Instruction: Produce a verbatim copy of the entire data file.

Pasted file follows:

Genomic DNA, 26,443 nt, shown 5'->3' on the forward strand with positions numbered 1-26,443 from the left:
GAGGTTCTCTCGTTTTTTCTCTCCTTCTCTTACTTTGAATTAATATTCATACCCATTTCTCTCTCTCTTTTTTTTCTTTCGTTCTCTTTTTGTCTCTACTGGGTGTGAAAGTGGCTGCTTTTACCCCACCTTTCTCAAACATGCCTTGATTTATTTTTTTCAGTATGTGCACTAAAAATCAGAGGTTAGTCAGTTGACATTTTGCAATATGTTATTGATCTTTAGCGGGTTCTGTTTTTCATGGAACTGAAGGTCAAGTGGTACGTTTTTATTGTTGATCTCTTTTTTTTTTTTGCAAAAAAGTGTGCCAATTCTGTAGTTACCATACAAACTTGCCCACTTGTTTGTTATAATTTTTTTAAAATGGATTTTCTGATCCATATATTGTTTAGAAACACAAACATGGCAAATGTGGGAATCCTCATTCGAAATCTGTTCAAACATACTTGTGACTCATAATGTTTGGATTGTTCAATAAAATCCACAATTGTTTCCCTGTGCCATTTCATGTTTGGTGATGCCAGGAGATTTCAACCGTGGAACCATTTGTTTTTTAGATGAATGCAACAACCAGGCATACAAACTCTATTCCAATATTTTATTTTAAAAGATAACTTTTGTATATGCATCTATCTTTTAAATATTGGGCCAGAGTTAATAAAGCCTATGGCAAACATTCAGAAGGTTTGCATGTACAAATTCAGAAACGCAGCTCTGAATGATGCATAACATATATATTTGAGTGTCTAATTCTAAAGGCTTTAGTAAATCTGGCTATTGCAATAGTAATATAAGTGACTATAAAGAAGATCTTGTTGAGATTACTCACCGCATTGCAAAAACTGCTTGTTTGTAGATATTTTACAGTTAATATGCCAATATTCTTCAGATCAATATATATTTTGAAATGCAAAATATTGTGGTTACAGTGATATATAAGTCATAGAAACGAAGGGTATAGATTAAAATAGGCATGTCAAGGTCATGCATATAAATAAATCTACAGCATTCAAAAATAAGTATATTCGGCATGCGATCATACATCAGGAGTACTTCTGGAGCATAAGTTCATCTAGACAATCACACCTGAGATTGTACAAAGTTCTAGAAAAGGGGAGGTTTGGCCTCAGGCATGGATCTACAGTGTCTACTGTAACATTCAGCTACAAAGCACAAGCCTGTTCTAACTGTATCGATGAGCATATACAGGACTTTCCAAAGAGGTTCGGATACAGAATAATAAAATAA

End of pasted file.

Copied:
Genomic DNA, 26,443 nt, shown 5'->3' on the forward strand with positions numbered 1-26,443 from the left:
GAGGTTCTCTCGTTTTTTCTCTCCTTCTCTTACTTTGAATTAATATTCATACCCATTTCTCTCTCTCTTTTTTTTCTTTCGTTCTCTTTTTGTCTCTACTGGGTGTGAAAGTGGCTGCTTTTACCCCACCTTTCTCAAACATGCCTTGATTTATTTTTTTCAGTATGTGCACTAAAAATCAGAGGTTAGTCAGTTGACATTTTGCAATATGTTATTGATCTTTAGCGGGTTCTGTTTTTCATGGAACTGAAGGTCAAGTGGTACGTTTTTATTGTTGATCTCTTTTTTTTTTTTGCAAAAAAGTGTGCCAATTCTGTAGTTACCATACAAACTTGCCCACTTGTTTGTTATAATTTTTTTAAAATGGATTTTCTGATCCATATATTGTTTAGAAACACAAACATGGCAAATGTGGGAATCCTCATTCGAAATCTGTTCAAACATACTTGTGACTCATAATGTTTGGATTGTTCAATAAAATCCACAATTGTTTCCCTGTGCCATTTCATGTTTGGTGATGCCAGGAGATTTCAACCGTGGAACCATTTGTTTTTTAGATGAATGCAACAACCAGGCATACAAACTCTATTCCAATATTTTATTTTAAAAGATAACTTTTGTATATGCATCTATCTTTTAAATATTGGGCCAGAGTTAATAAAGCCTATGGCAAACATTCAGAAGGTTTGCATGTACAAATTCAGAAACGCAGCTCTGAATGATGCATAACATATATATTTGAGTGTCTAATTCTAAAGGCTTTAGTAAATCTGGCTATTGCAATAGTAATATAAGTGACTATAAAGAAGATCTTGTTGAGATTACTCACCGCATTGCAAAAACTGCTTGTTTGTAGATATTTTACAGTTAATATGCCAATATTCTTCAGATCAATATATATTTTGAAATGCAAAATATTGTGGTTACAGTGATATATAAGTCATAGAAACGAAGGGTATAGATTAAAATAGGCATGTCAAGGTCATGCATATAAATAAATCTACAGCATTCAAAAATAAGTATATTCGGCATGCGATCATACATCAGGAGTACTTCTGGAGCATAAGTTCATCTAGACAATCACACCTGAGATTGTACAAAGTTCTAGAAAAGGGGAGGTTTGGCCTCAGGCATGGATCTACAGTGTCTACTGTAACATTCAGCTACAAAGCACAAGCCTGTTCTAACTGTATCGATGAGCATATACAGGACTTTCCAAAGAGGTTCGGATACAGAATAATAAAATAA